Book Review: The Tangible Kingdom, by Hugh Halter and Matt Smay
Hugh Halter and Matt Smay are fed up with how we’re doing church today.
Their book The Tangible Kingdom provides a vent for their frustrations. It tells the story of how they’ve sought a better way. And it prescribes how other church leaders can go about “creating incarnational community” by recovering “the posture and practices of ancient church now.”
Halter and Smay believe that most churches today are program-driven, inward-focused bunkers where Christians come to hide from the world. As a result, when Hugh Halter looks around at Starbucks, he thinks to himself, “I can’t picture any of these people, or my friends, or your friends, going to church…any church…ever!” (3). This book is their response to that problem.
After walking through some personal experience and introducing the broad outline of their vision for the church in the first six chapters, Halter and Smay diagnose the problems they see in churches today. This includes
- an irrelevant, too-small gospel (ch. 9),
- an institutionalism inherited from Constantine that has plagued the church for seventeen hundred years (ch. 7),
- an attractional rather than missional model, and a cultural captivity to modern, Western categories of thought (ch. 8).
After some more ground-cleaning work, Halter and Smay lay out their reprogrammed way to do church, which includes
- cultivating the practices of leaving (ch. 14),
- listening (ch. 15),
- living among non-Christians (ch. 16),
- loving without strings (ch. 17),
- and developing the habits of togetherness (ch. 19), oneness (ch. 20), and otherness (ch. 21).
A NO-HOLDS-BARRED WILLINGNESS TO LOVE, LISTEN, AND SACRIFICE
The most commendable aspect of the book is simple: the authors demonstrate a no-holds-barred willingness to love others, listen to others, and sacrifice their comfort and preferences for others. That’s wonderful.
For example, Halter tells the moving story of how his church cared for a recovering heroin addict who was involved in their music ministry (119-120). Hugh Halter and Matt Smay clearly love people right where they’re at. Like Jesus, they befriend sinners.
Further, Halter and Smay are responding to real problems in our churches, and many of their critiques are accurate. Sadly, far too many churches are hostile and judgmental toward non-Christians. And far too many Christians’ lives are characterized by conformity to this world rather than the transforming power of the gospel.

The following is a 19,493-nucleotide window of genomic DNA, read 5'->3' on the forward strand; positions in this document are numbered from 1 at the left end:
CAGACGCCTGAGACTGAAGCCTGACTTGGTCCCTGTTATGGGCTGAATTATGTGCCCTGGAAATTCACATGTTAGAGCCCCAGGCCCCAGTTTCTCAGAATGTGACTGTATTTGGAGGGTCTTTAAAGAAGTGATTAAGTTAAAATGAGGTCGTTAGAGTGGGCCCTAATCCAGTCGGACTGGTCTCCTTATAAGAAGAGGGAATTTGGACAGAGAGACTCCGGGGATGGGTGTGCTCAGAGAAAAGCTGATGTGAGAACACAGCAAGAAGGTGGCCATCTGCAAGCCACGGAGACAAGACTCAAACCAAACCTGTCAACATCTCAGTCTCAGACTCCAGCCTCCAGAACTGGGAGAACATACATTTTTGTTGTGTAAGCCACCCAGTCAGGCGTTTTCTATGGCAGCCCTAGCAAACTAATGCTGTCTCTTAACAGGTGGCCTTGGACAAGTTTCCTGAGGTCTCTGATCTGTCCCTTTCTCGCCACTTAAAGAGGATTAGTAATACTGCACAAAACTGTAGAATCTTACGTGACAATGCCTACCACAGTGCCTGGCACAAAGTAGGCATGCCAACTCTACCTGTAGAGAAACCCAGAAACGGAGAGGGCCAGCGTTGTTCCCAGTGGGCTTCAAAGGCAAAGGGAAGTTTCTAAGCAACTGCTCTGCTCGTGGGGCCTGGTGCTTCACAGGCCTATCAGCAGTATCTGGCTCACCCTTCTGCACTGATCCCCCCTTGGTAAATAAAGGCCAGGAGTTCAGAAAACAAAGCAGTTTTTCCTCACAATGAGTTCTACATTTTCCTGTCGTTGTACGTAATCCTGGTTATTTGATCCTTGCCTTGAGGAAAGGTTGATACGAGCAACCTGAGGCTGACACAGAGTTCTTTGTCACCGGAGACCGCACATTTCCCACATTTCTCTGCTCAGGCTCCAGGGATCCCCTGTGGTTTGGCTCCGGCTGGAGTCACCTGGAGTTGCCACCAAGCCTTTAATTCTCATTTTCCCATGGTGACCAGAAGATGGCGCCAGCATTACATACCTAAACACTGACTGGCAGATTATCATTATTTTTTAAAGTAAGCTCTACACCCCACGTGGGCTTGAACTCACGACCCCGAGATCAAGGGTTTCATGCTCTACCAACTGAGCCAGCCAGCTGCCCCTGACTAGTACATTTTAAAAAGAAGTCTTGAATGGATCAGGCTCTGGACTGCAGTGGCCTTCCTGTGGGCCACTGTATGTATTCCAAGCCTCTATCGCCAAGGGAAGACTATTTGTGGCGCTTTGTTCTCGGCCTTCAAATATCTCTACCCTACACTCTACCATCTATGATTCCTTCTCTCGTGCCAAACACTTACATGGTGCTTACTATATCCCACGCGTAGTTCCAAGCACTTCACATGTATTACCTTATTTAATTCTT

Yet I’m afraid that Halter and Smay’s proposed remedy is just as problematic as the symptoms they’re diagnosing. I’ll discuss three issues with their vision for the church which I would consider to be among the weightiest.
I hope Halter and Smay believe better than they speak, because in this book they speak as if the gospel is something that we do, not the announcement of what God has done. The authors explicitly pose the question “What is the gospel?” And then they answer:
It is the tangible life of God flowing into every nook and cranny of our everyday life. No, blessing doesn’t mean our financial ‘cups running over’ or the absence of disease or pain. But it does mean that the ‘other-world’ life does make a tangible difference that can be felt in this life. And when this other-world life shows up, even in the smallest form, it is attractive, and people unconsciously move toward it like thirsty horses stumbling toward a watering hole…When someone adopts a child, brings a kind word of encouragement to someone in jail, renovates a dilapidated home in the inner city, mentors a struggling student, plants trees in an ugly city block, plays music for the elderly, or throws a party for friends…it’s all Kingdom, and it’s always good news! (90)
The most serious problem with this definition of the gospel is that it’s the exact opposite of the biblical gospel. The Greek word euangelion means “good news.” It’s a message about something that has happened totally apart from anything we’ve done. As we see throughout the New Testament, the gospel is the announcement of what God has done to save sinners through the death and resurrection of Jesus Christ. And the gospel is good news precisely because it announces that sinful people can be reconciled to God and declared right in his sight despite everything we’ve ever done, things which have only earned us condemnation from God. To say that the gospel is what we do turns the gospel on its head and makes it no good news at all.
It’s one thing to pastorally exhort a congregation to “live out the gospel.” Most people know that means something like “live out all the implications of the gospel” or “live consistently in light of the gospel.” It’s something else altogether to ask the question “What is the gospel?” and answer by pointing to things we do to make people’s lives better.
Regrettably, this quote aligns with how Halter and Smay speak of the gospel throughout the book. For example, they write,
When we focus on the message only, what are we saying to people? Maybe that they really aren’t dear to us? Is it possible that to share four great truths about God without giving the listeners a part of our lives might communicate the wrong thing? Paul knew that a message without an attractive tangible person embodying and delivering it would fall on deaf ears or be lost amid all the other faiths of that time. What makes the gospel good news isn’t the concept, but the real-life person who has been changed by it. (42)
Now, I agree that a Christian’s changed life must be inseparably linked to a Christian’s message. But the last sentence here is disastrous. It puts the cart before the horse. What makes the gospel good news is absolutely not your or my transformed life. The gospel is good news because it addresses every human being’s most fundamental need: to be reconciled to God rather than suffer his just condemnation for all eternity. Denigrating that momentous truth as a mere “concept” as opposed to a “real-life person” may score rhetorical points, but it obscures the truth of the gospel to the point of rendering it unrecognizable.